C. Howard "Chubby" King '38 died peacefully on May 16 at Countryside Manor in Stokesdale, N.C. King was born April 16, 1917, to Nancy Howard and Walter Winburne King. He graduated from Greensboro Senior High in 1934 and received the McDaniel Lewis Athletic Trophy and the coveted PTA Best All-Around Student Trophy. At Davidson, he led a popular dance band, The Royal Kings, which also played summer gigs at Wrightsville Beach and the Grand Strand of South Carolina. After college he held jobs in the business arena, but with the advent of World War II, and upon the completion of officer training at Harvard, Lt. King was assigned to the newly formed Allied Air Transport Command, Southwest Pacific Troop Carrier's 54th Wing, in the spring of '42. King spent three years in New Guinea in operations support and then followed his wing through the liberation of the Philippines. Upon returning home he eventually enrolled at UNC Greensboro to qualify as a teacher and administrator in public education. He was a guidance counselor, taught civics, coached football, and co-assistant principal at Aycock and Mendenhall Middle Schools. In '74, King returned to Aycock as principal. He had earned a measure of fame for his Aycock football team, which played five years undefeated, and the accolade in an Aycock annual dedicated to him, "Mr. King is the most loved and cherished principal we could ever want," was a fitting epitaph for a career well chosen. In retirement, he loved to reminisce with friends, read, play golf, and enjoy other sports via TV. A daily companion was the Padgett's lovable toy poodle, Sammie, who claimed him as her personal property. A highlight of his retirement was an invitation from nephew, Curtis Smith, to accompany him around the world. King belonged to Civitan and the Democratic Party. He remained in touch with First Christian Church-Disciples of Christ, which his parents helped to found. He was preceded in death by his parents; his older brother, Walter W. King, Jr. (Elizabeth "Bibbie" Yates King); his younger brother, Paul Noble King; and his double first cousins, Mary Elizabeth King Brown and her brother, John Washington King, Sr., killed in World War II. He is survived by his sister, Nancy Dixon King Smith, P.O. Box 1694, Davidson, NC 28036-1694; and his sister-in-law, Dacia Lewis King. A bachelor, King is also survived by cherished nephews, W. Winburne King III, Charles Yates King, C. Shaw Smith, Jr., Curtis Howard Smith '72, Graham Fennel Smith '77, and nieces, Elizabeth "Libby" King Prickette, Nancy Smith Gardner, and Mary Mignonette "Mary Mig" McEntire. Also surviving are his goddaughter, Susie Apple Padgett, and husband, Gary Padgett, whose home he shared in his last years and whose love and devotion sustained him, and finally his cherished and lifelong friend, Carl Ivan Carlson, Jr. '37.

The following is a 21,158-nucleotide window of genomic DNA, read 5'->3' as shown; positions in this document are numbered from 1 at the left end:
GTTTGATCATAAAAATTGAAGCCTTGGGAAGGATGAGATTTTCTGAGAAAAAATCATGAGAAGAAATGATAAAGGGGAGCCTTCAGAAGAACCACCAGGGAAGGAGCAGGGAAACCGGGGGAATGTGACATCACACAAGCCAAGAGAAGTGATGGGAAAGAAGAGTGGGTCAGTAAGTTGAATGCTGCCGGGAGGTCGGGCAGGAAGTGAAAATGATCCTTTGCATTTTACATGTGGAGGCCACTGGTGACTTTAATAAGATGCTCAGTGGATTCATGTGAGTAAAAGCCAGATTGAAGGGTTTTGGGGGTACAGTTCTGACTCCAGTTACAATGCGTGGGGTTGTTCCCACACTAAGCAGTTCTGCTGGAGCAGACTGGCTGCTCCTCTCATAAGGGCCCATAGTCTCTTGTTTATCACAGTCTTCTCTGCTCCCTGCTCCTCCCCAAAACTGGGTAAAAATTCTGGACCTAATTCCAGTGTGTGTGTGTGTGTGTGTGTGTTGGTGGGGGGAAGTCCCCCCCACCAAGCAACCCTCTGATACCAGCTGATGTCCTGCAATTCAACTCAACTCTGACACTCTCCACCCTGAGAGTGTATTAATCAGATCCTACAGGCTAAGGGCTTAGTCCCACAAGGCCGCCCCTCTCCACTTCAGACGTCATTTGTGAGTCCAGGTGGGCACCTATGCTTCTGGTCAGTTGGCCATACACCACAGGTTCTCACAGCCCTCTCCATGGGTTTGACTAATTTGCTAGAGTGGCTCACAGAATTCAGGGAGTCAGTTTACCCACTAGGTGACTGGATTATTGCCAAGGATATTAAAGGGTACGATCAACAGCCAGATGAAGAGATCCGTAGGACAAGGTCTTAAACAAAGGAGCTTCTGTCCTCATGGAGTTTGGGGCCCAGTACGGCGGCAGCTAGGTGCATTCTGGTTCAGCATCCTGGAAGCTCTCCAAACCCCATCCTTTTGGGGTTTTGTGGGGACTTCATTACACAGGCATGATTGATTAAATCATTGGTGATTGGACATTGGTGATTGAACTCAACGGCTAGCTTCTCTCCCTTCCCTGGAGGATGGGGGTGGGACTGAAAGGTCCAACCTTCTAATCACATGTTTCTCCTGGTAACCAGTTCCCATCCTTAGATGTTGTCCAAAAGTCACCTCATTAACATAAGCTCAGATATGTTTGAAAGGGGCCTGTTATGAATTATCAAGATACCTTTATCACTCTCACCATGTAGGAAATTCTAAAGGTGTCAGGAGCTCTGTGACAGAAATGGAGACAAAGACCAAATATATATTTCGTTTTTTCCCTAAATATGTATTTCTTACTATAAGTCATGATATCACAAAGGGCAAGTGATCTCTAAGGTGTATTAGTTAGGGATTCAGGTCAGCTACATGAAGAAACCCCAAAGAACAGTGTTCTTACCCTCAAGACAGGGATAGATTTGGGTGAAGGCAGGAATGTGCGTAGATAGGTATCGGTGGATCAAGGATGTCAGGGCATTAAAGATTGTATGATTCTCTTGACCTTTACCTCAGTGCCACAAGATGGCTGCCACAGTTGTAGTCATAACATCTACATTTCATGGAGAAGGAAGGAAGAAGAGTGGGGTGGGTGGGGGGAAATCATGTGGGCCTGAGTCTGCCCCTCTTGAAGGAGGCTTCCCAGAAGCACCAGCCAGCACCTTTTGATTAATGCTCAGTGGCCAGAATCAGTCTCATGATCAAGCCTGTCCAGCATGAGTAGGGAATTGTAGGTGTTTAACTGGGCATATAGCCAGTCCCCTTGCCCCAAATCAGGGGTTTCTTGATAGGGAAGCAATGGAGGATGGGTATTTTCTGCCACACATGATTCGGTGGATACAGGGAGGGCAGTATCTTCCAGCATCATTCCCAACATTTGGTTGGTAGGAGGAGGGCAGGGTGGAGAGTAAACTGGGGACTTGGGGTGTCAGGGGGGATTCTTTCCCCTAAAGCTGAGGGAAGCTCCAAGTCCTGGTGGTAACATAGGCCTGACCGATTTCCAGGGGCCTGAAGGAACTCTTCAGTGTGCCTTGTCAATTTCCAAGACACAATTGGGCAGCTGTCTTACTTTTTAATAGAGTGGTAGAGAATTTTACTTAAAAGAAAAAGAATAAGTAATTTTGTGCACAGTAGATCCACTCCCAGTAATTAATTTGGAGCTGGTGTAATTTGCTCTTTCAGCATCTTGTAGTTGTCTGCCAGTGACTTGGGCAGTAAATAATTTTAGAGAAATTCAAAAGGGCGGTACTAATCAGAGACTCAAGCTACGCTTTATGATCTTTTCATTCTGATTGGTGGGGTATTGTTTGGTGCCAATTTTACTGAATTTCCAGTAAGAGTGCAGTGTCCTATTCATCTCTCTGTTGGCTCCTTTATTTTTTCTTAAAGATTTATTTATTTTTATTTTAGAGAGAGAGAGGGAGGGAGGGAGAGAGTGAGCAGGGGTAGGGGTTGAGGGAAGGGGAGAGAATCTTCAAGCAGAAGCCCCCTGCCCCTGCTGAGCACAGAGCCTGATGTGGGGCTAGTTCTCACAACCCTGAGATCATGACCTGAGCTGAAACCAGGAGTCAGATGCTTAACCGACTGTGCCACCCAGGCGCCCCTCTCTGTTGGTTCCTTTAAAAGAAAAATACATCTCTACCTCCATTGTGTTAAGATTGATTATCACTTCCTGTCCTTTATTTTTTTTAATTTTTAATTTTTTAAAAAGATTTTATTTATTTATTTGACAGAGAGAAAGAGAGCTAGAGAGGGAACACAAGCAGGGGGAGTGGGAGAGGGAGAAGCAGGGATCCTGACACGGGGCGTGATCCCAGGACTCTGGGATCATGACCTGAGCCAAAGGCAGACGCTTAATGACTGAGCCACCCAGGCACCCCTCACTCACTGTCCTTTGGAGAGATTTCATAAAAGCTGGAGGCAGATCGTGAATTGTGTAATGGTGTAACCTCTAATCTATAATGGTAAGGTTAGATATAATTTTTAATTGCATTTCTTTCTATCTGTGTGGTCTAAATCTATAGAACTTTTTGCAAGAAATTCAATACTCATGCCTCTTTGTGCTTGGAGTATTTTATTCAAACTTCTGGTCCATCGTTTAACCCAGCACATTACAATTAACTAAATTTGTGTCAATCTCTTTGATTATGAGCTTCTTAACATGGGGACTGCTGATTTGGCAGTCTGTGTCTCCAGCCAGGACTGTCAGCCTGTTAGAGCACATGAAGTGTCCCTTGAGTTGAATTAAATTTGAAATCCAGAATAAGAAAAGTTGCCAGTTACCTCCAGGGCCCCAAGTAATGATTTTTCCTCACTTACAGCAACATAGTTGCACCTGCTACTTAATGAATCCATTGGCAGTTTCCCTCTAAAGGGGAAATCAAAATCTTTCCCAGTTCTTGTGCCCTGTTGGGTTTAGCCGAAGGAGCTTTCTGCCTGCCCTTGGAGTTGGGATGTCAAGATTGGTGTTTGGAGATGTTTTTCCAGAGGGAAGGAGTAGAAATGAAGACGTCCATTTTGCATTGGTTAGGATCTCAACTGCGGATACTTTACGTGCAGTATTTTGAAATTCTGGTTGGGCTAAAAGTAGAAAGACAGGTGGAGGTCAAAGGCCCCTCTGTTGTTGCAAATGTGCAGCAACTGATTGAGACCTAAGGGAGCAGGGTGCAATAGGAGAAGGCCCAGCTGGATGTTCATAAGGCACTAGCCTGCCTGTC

William L. Andrews '39, formerly of Columbia and Spring Hill, Tenn., passed away in 2005. He is survived by his wife, Elizabeth Andrews.
P. Marshall Davidson '39, of Prestonsburg, Ky., passed away Aug. 15, 2007.
Marion M. Lanier '38, formerly of Madison and Birmingham, Ala., passed away April 29, 2006. He was preceded in death by his wife, Marcene Wilson Lanier, on Dec. 1, 2002.
William Hudson Borthwick '40, of Rocky Hill, Conn., died June 14. He was born in Rochester, N.Y., the son of Harry and Martha Hudson Borthwick. He attended Davidson and the University of Pennsylvania in Philadelphia. During World War II, he was first an architectural inspector for the U.S. Army Engineers at the Naval Air Base at Pitcairn Field, outside of Philadelphia. Then, he was in the Army Air Force Engineers for four years, three years of which were spent in the European Theater of Operations doing construction work at Air Force bases in England, France, Austria, and Germany. Borthwick worked summers during his high school and college years in architectural offices, and after graduation from college and the end of the war, he worked in several architectural offices in the Greater Hartford area. He had his own office and then worked for the State of Connecticut Department of Public Works for 24 years, 13 of which were as assistant chief of the architectural section and 10 years as chief. Borthwick was formerly a registered architect in Connecticut and Massachusetts and a member of the American Institute of Architects, the Connecticut Society of Architects, the Hartford Society of Architects, the Construction Specifications Institute, the Kiwanis Club, and the Veterans of Foreign Wars. He retired in 1995. He married his wife, Frances Nichols Borthwick, of Hartford, in 1943. Mrs. Borthwick passed away in 2001. He has a son, Bruce Nichols Borthwick, 50 Cold Spring Rd., Apt. 327, Rocky Hill, CT 06067; and lived in Rocky Hill, at the Lodge at Cold Spring Retirement Residence.